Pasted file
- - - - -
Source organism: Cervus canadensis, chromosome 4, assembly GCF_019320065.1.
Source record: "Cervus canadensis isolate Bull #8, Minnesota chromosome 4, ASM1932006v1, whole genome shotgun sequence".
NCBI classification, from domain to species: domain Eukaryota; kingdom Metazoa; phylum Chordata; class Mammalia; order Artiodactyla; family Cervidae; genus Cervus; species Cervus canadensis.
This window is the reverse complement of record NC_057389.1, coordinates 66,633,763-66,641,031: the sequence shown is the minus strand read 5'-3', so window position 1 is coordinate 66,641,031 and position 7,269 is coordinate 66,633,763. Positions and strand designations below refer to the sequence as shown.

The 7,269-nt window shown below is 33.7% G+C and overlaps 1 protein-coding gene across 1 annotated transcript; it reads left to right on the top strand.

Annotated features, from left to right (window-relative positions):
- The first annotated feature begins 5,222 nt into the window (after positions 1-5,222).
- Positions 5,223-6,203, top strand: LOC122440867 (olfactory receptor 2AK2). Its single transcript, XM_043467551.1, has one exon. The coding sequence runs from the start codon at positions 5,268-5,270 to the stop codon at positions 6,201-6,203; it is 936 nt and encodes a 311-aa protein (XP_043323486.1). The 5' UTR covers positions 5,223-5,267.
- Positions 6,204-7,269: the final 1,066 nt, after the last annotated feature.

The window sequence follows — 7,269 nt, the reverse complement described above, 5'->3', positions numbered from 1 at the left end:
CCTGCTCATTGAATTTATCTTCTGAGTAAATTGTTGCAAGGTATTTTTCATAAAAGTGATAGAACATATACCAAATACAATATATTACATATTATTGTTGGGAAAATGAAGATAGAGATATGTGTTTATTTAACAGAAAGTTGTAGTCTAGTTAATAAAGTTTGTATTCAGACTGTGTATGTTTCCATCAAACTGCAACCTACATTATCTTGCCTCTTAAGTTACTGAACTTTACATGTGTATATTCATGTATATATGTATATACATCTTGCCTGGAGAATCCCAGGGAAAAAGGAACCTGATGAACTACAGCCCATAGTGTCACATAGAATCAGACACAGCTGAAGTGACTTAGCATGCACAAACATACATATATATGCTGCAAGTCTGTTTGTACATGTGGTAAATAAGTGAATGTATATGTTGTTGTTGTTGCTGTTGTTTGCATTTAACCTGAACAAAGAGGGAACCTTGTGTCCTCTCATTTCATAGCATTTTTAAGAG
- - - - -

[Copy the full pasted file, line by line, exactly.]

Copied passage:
Source organism: Cervus canadensis, chromosome 4, assembly GCF_019320065.1.
Source record: "Cervus canadensis isolate Bull #8, Minnesota chromosome 4, ASM1932006v1, whole genome shotgun sequence".
NCBI classification, from domain to species: domain Eukaryota; kingdom Metazoa; phylum Chordata; class Mammalia; order Artiodactyla; family Cervidae; genus Cervus; species Cervus canadensis.
This window is the reverse complement of record NC_057389.1, coordinates 66,633,763-66,641,031: the sequence shown is the minus strand read 5'-3', so window position 1 is coordinate 66,641,031 and position 7,269 is coordinate 66,633,763. Positions and strand designations below refer to the sequence as shown.

The 7,269-nt window shown below is 33.7% G+C and overlaps 1 protein-coding gene across 1 annotated transcript; it reads left to right on the top strand.

Annotated features, from left to right (window-relative positions):
- The first annotated feature begins 5,222 nt into the window (after positions 1-5,222).
- Positions 5,223-6,203, top strand: LOC122440867 (olfactory receptor 2AK2). Its single transcript, XM_043467551.1, has one exon. The coding sequence runs from the start codon at positions 5,268-5,270 to the stop codon at positions 6,201-6,203; it is 936 nt and encodes a 311-aa protein (XP_043323486.1). The 5' UTR covers positions 5,223-5,267.
- Positions 6,204-7,269: the final 1,066 nt, after the last annotated feature.

The window sequence follows — 7,269 nt, the reverse complement described above, 5'->3', positions numbered from 1 at the left end:
CCTGCTCATTGAATTTATCTTCTGAGTAAATTGTTGCAAGGTATTTTTCATAAAAGTGATAGAACATATACCAAATACAATATATTACATATTATTGTTGGGAAAATGAAGATAGAGATATGTGTTTATTTAACAGAAAGTTGTAGTCTAGTTAATAAAGTTTGTATTCAGACTGTGTATGTTTCCATCAAACTGCAACCTACATTATCTTGCCTCTTAAGTTACTGAACTTTACATGTGTATATTCATGTATATATGTATATACATCTTGCCTGGAGAATCCCAGGGAAAAAGGAACCTGATGAACTACAGCCCATAGTGTCACATAGAATCAGACACAGCTGAAGTGACTTAGCATGCACAAACATACATATATATGCTGCAAGTCTGTTTGTACATGTGGTAAATAAGTGAATGTATATGTTGTTGTTGTTGCTGTTGTTTGCATTTAACCTGAACAAAGAGGGAACCTTGTGTCCTCTCATTTCATAGCATTTTTAAGAG